bout

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See also: 'bout

English[edit]

Pronunciation[edit]

Etymology 1[edit]

From Middle English bught, probably from an unrecorded Old English variant of byht (a bend). [1] See bight, bought.

Noun[edit]

bout (plural bouts)

  1. A period of something, usually painful or unpleasant
    a bout of drought.
  2. (boxing) A boxing match.
  3. (fencing) An assault (a fencing encounter) at which the score is kept.
  4. (roller derby) A roller derby match.
  5. A fighting competition.
  6. (music) A bulge or widening in a musical instrument, such as either of the two characteristic bulges of a guitar.
  7. (dated) The going and returning of a plough, or other implement used to mark the ground and create a headland, across a field.
    • 1809, A Letter to Sir John Sinclair [] containing a Statement of the System under which a considerable Farm is profitably managed in Hertfordshire. Given at the request of the Board. By Thomas Greg, Esq., published in The Farmer's Magazine, page 395:
      The outside bout of each land is ploughed two inches deeper, and from thence the water runs into cross furrows, which are dug with a spade [] I have an instrument of great power, called a scarifier, for this purpose. It is drawn by four horses, and completely prepares the land for the seed at each bout.
    • 1922, An Ingenious One-Way Agrimotor, published in The Commercial Motor, volume 34, published by Temple Press, page 32:
      It is in this manner that the ploughs are reversed at the termination of each bout of the field.
    • 1976, Claude Culpin, Farm Machinery, page 60:
      The last two rounds must be ploughed shallower, and on the last bout the strip left should be one furrow width for a two-furrow plough, two for a three-furrow, and so on. []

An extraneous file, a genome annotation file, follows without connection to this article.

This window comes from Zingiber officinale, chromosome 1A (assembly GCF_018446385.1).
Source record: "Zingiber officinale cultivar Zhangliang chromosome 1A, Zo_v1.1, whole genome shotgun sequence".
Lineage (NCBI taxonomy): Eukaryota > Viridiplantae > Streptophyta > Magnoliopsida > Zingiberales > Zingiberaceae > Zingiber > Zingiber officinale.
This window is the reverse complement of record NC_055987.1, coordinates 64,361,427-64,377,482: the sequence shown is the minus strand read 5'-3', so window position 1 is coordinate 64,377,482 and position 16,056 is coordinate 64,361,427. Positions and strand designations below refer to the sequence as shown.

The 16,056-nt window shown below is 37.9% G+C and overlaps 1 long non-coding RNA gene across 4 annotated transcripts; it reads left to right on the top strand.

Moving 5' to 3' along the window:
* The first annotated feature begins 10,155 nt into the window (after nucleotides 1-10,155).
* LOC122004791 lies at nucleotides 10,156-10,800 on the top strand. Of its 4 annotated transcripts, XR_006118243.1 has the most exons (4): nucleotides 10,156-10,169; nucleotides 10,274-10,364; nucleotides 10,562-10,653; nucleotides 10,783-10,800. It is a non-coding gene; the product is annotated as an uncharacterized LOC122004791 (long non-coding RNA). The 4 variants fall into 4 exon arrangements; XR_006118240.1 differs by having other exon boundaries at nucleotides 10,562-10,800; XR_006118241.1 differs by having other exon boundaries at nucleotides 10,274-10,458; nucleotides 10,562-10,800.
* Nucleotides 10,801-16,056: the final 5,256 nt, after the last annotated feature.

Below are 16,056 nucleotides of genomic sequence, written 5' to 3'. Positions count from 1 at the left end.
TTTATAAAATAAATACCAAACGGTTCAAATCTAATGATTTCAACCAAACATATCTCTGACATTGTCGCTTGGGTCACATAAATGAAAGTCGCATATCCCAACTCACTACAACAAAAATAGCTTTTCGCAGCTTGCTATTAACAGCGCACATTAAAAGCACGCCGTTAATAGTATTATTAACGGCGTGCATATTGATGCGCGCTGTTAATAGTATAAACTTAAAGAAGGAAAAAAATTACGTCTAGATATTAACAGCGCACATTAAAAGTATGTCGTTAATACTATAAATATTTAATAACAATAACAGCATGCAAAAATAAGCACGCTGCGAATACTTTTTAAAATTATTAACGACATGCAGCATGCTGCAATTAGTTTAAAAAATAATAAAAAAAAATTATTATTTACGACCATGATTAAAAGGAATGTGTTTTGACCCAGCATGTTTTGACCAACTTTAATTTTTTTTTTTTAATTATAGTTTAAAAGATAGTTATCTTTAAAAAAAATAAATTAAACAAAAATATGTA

Translations[edit]

Verb[edit]

bout (third-person singular simple present bouts, present participle bouting, simple past and past participle bouted)

  1. To contest a bout.

Etymology 2[edit]

Written form of a reduction of about.

Preposition[edit]

bout

  1. (colloquial) Aphetic form of about
    They're talking bout you!
    Maddy is bout to get beat up!

References[edit]


Dutch[edit]

Etymology[edit]

From Middle Dutch bout, from Old Dutch *bolt, from Proto-Germanic *bultaz. Compare German Bolzen, West Frisian bout, English bolt, Danish bolt, Icelandic bolti.

Pronunciation[edit]

Noun[edit]

bout m (plural bouten, diminutive boutje n)

  1. bolt (threaded metal cylinder)
    • 2004, Wim Ravesteijn, Jan H. Kop, Bouwen in de Archipel. Burgerlijke openbare werken in Nederlands-Indië 1800-2000, page 104.
      Deze werd door speciale bouten verbonden.
      This was secured by special bolts.
  2. haunch, leg of an animal as food
    • '2010, Ilse D'hooge, Het complete Libelle pastaboek.
      Roer regelmatig om alle boutjes gelijkmatig te kleuren.
      Stir regularly to give all haunches an even colour.
    Synonyms: poot, schenkel
  3. (vulgar) fart
    • 2000 March 31, RAYMOND HOFSTE, “passie voor bruine bonen, "Pffffffrrrtttt" Aaaaaaaaaaa.”, in alt.humor.dutch, Usenet[1]:
      De bout was niet alleen hard maar stonk ook als een rot ei.
      The fart wasn't just loud but also stank like a rotten egg.
    Synonyms: buikwind, scheet, ruft, wind
  4. bolt (crossbow arrow)
    • 1875, Willem Jacob Hofdijk, De oude schutterij in Nederland, page 19.
      Het lichtere esschenhout diende tot pylen of bouten.
      The lighter ash wood was used for arrows or bolts.
    Synonyms: kruisboogbout, schicht
  5. (Surinam) thigh
  6. bar, rod
    Synonyms: staaf, stang
  7. (archaic) darling, sweetheart, dear
    Synonyms: lieverd, lieveling, schat, schattebout
  8. iron (apparatus for ironing clothing)
    • 1986, Jan Terlouw, Gevangenis met een open deur, page 21.
      De bout stoomde nog.
      The clothes iron was still steaming.
    Synonyms: strijkbout, strijkijzer

Derived terms[edit]

See also[edit]


French[edit]

Etymology[edit]

From Middle French, from Old French bout (a blow), derivative of bouter (to strike), of Germanic origin. More at bouter.

Pronunciation[edit]

Noun[edit]

bout m (plural bouts)

  1. end, extremity, tip (of a physical object)
  2. bit, piece, scrap
  3. (nautical) rope

Derived terms[edit]

Verb[edit]

bout

  1. third-person singular present indicative of bouillir

Further reading[edit]


Old French[edit]

Noun[edit]

bout m (oblique plural bouz or boutz, nominative singular bouz or boutz, nominative plural bout)

  1. end (extremity)